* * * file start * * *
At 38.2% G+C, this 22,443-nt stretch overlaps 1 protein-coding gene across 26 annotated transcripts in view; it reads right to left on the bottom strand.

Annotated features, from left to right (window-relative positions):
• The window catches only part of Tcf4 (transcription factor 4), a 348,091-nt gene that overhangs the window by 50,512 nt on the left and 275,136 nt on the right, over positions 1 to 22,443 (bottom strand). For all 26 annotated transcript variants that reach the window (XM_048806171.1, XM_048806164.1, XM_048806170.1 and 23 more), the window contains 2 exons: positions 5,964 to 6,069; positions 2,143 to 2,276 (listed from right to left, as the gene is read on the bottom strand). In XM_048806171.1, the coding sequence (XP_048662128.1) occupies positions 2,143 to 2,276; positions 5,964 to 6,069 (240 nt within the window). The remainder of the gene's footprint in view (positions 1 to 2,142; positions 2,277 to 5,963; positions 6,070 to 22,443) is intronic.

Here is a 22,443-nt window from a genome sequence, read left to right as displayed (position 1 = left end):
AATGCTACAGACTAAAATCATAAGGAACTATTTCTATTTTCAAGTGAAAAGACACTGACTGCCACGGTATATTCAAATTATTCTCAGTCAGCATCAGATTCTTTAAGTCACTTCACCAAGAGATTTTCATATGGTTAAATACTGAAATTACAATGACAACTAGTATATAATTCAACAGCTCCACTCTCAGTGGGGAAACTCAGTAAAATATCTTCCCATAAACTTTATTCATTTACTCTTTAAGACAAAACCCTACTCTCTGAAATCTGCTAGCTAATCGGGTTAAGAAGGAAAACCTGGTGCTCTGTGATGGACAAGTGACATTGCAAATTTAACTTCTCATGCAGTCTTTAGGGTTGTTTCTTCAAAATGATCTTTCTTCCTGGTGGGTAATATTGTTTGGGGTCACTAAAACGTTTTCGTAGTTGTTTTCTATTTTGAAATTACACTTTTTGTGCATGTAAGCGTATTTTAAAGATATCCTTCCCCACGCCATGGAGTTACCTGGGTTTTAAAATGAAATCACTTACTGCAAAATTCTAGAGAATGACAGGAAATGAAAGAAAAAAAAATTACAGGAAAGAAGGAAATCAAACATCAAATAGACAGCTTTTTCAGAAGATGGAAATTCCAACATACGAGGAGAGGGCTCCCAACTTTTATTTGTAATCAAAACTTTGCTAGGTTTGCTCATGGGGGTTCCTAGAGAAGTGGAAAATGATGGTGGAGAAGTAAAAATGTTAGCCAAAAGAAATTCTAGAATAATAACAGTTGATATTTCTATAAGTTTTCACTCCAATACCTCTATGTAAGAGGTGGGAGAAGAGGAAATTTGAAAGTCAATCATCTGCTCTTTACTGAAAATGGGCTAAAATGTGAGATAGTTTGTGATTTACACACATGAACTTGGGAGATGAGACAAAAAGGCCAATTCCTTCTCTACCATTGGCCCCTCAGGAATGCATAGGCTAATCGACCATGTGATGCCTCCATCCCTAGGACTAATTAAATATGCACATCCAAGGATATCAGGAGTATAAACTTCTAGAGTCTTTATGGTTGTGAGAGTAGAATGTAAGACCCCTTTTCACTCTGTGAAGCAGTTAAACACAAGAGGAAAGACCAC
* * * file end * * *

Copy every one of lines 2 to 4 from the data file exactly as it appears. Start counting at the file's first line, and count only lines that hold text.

Annotated features, from left to right (window-relative positions):
• The window catches only part of Tcf4 (transcription factor 4), a 348,091-nt gene that overhangs the window by 50,512 nt on the left and 275,136 nt on the right, over positions 1 to 22,443 (bottom strand). For all 26 annotated transcript variants that reach the window (XM_048806171.1, XM_048806164.1, XM_048806170.1 and 23 more), the window contains 2 exons: positions 5,964 to 6,069; positions 2,143 to 2,276 (listed from right to left, as the gene is read on the bottom strand). In XM_048806171.1, the coding sequence (XP_048662128.1) occupies positions 2,143 to 2,276; positions 5,964 to 6,069 (240 nt within the window). The remainder of the gene's footprint in view (positions 1 to 2,142; positions 2,277 to 5,963; positions 6,070 to 22,443) is intronic.

Here is a 22,443-nt window from a genome sequence, read left to right as displayed (position 1 = left end):